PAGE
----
Before commencing any work on your boiler, it is essential to turn the system off and give it plenty of time to cool down. Once cool, you can begin the re-pressurising process.
  1. Find the Internal Filling Key
    No, this isn’t a key that you’ll find stored in your drawer of knick-knacks. The internal filling key can be found on your boiler system. What you are looking for is something that looks like a plastic tray. You should be able to slide this open and find the internal filling key inside.
  1. Find the Two White Arrows
    The filling key should have two white arrows near its base. These arrows need to be lined up to the key in the manifold.
  1. Find the Manifold
    The manifold is a part of your boiler made from black plastic. It is connected by your cold mains and goes into your boiler to the central heating system within the appliance.
  1. Find the Padlock Symbols
    On top of the manifold, you should find engraved padlock symbols.
  1. Insert the Key into the Manifold
    You need to line up the two white arrows on the filling key and then turn the key until the arrows line up with the open position of the manifold. Next, push the key inside and rotate it to the closed position. Do this carefully and without applying unnecessary force.
  1. Let Water Enter the Boiler’s System
    Once you are sure the internal filling key is closed, turn the white plastic nut counterclockwise. You should hear water entering the boiler’s system and filling the appliance.
  1. Check the Boiler’s Pressure Gauge
    Once you have completed the above steps, you must re-check the boiler’s pressure gauge. If the process has been successful, the pressure gauge should read about 1.5 bars.
  1. Lock the Internal Filling Key
    When the boiler’s pressure gauge is reading about 1.5 bars, you have successfully re-pressurised your boiler and can lock the internal filling key, making sure the white nut is also tightened.

How to Repressurise a Boiler with a Filling Loop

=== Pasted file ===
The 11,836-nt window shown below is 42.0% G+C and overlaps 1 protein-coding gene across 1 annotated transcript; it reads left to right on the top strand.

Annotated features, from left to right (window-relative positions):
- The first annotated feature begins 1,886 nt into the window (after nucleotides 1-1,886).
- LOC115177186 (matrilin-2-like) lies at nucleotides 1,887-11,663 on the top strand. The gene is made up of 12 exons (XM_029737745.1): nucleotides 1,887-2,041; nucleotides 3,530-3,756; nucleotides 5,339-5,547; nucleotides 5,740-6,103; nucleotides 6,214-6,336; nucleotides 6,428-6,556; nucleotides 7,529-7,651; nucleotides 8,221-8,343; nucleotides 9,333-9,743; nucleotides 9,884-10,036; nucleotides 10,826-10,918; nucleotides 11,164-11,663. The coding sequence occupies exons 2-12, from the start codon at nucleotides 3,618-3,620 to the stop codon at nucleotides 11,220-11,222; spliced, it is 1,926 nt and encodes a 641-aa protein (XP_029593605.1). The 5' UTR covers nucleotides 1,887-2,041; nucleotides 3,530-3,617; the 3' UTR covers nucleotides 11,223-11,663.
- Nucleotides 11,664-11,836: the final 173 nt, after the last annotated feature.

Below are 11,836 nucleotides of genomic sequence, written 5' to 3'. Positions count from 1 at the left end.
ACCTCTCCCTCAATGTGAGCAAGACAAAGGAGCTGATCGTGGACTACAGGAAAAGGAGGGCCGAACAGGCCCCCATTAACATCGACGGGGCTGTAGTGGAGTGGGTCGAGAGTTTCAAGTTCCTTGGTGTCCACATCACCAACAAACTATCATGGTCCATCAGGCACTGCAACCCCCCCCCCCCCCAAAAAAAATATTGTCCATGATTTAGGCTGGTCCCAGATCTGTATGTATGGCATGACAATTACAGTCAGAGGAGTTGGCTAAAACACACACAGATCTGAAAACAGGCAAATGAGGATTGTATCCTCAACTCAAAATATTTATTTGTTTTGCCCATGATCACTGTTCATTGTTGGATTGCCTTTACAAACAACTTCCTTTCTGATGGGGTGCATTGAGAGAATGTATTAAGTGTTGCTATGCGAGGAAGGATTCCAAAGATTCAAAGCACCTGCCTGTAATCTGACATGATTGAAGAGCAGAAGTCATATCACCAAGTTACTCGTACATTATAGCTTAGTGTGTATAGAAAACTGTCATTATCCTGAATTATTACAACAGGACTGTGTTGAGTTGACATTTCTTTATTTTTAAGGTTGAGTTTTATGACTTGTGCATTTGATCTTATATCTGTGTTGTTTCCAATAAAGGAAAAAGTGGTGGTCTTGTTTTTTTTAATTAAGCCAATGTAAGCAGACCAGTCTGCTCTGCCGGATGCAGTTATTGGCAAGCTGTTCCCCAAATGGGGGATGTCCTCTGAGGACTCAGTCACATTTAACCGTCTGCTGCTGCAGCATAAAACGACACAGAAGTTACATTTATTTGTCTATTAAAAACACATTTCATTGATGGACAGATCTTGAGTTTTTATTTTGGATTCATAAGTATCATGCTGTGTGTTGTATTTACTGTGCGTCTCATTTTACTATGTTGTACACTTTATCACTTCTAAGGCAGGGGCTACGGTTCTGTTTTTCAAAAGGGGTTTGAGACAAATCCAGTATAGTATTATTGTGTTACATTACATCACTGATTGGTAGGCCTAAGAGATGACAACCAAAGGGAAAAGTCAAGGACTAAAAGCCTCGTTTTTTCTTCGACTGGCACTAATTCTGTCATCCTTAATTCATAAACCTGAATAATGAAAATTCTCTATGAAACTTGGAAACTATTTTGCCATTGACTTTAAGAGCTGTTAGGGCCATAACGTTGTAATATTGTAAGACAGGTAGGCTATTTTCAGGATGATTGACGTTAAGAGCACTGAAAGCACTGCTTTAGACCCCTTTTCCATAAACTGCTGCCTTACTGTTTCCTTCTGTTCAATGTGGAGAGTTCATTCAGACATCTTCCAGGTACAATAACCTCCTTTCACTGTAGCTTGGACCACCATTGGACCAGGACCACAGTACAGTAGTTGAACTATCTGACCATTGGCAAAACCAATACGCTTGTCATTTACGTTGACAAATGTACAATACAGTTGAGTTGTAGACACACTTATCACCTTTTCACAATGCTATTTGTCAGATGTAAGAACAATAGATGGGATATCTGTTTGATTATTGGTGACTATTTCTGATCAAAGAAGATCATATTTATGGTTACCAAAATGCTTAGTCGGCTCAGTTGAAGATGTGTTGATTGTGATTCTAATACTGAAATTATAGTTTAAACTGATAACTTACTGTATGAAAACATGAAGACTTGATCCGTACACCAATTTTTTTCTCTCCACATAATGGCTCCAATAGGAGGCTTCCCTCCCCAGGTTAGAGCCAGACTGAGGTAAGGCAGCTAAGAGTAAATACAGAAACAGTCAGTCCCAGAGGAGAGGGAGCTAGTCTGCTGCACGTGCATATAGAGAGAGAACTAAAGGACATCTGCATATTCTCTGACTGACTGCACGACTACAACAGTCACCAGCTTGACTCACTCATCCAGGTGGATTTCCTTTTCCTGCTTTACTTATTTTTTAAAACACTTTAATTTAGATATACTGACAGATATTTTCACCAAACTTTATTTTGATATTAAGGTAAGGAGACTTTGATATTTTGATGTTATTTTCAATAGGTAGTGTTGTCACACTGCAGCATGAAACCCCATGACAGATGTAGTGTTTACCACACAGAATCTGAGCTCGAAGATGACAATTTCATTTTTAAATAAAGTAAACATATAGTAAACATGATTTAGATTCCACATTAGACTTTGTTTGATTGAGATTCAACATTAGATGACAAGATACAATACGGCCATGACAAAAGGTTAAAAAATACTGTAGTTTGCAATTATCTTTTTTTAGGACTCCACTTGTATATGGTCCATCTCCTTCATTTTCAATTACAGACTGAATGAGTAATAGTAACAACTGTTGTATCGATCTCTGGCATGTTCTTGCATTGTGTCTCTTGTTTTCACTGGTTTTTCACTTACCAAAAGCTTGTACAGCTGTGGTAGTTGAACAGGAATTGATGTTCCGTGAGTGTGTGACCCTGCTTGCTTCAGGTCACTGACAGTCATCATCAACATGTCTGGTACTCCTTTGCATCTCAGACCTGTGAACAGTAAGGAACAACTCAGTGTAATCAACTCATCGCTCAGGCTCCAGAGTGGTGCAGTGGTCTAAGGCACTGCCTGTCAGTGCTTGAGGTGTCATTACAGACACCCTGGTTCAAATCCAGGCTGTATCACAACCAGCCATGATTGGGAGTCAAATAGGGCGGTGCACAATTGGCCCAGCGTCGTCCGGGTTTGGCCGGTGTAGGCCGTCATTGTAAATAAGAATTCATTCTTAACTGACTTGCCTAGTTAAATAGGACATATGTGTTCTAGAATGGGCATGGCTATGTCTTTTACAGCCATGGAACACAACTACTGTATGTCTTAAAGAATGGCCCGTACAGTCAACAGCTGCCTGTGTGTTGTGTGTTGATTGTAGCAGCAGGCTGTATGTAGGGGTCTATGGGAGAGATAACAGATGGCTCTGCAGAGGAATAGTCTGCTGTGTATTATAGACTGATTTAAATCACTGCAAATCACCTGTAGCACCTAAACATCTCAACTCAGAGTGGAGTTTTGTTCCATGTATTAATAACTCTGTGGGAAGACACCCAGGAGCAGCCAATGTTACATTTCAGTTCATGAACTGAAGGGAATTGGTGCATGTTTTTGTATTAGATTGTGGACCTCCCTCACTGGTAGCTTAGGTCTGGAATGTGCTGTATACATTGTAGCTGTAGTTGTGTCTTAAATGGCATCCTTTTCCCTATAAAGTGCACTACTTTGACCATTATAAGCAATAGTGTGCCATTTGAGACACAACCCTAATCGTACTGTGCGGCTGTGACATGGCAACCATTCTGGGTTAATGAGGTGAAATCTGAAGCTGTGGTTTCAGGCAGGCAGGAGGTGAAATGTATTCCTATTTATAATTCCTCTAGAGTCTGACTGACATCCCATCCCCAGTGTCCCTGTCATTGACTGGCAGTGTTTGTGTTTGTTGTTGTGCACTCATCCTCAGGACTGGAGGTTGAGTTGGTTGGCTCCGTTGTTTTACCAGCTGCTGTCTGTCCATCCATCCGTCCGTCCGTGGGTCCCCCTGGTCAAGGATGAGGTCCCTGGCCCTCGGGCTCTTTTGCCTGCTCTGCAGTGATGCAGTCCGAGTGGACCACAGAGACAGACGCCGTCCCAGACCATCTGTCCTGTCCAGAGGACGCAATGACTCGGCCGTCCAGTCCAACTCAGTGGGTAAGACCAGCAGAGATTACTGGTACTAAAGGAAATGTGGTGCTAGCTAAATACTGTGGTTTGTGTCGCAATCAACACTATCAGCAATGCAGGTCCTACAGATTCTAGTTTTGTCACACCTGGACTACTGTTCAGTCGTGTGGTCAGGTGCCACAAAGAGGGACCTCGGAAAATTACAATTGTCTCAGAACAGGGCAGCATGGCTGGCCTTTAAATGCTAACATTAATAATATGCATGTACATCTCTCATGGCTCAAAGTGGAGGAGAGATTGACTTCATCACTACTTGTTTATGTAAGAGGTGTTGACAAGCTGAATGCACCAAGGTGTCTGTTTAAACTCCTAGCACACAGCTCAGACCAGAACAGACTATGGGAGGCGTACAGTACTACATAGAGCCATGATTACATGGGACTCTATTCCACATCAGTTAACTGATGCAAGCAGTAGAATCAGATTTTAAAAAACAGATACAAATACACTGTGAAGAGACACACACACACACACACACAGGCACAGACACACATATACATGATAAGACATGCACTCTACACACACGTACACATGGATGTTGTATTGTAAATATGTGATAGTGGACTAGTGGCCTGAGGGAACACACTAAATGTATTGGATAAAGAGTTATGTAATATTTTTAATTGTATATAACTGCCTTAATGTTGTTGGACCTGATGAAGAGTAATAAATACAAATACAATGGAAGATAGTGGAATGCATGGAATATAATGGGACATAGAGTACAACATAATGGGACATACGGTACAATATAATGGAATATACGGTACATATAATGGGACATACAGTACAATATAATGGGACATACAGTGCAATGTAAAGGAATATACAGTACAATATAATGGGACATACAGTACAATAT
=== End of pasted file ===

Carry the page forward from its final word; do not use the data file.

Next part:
1. Always start by turning your boiler off and giving it plenty of time to cool down.
  2. Once cool, check your boiler’s filling loop to ensure both ends are attached and secure.
  3. Open the two valves. You will hear cold water entering your boiler system.
  4. Keep the valves open until you see the pressure reading on your boiler get to 1.5 bars.
  5. Then, close both valves one at a time.
  6. Switch your boiler back on. Depending on the type of boiler you have, you may need to press the boiler’s reset button.
  7. Next, undo the filling loop.
  8. Clean the filling loop and store it in a cool, dry place.

How to Repressurise a Boiler Without a Filling Key

If your boiler has a keyless internal filling loop, re-pressurising the system couldn’t be easier! All you have to do is locate the blue lever at the bottom of your appliance. Pull the lever and wait for your boiler’s pressure to rise. Once your boiler pressure has returned to 1.5 bars, you can release the lever and the process is complete!

Boiler Pressure Not Improving? Give Us a Call!

If you have attempted the above without any success and your boiler pressure has not improved, it’s best to call our team. If a boiler won’t re-pressurise, there is often an underlying issue such as a leak in the system or a faulty pressure relief valve.

Here at City Warmth, we provide emergency callouts to our customers in Brighton and Hove. All you have to do is give us a call. We will send one of our Gas Safe Certified engineers to you and they will professionally diagnose the issue and provide any necessary repairs.

For more information on boiler care, check out our blog.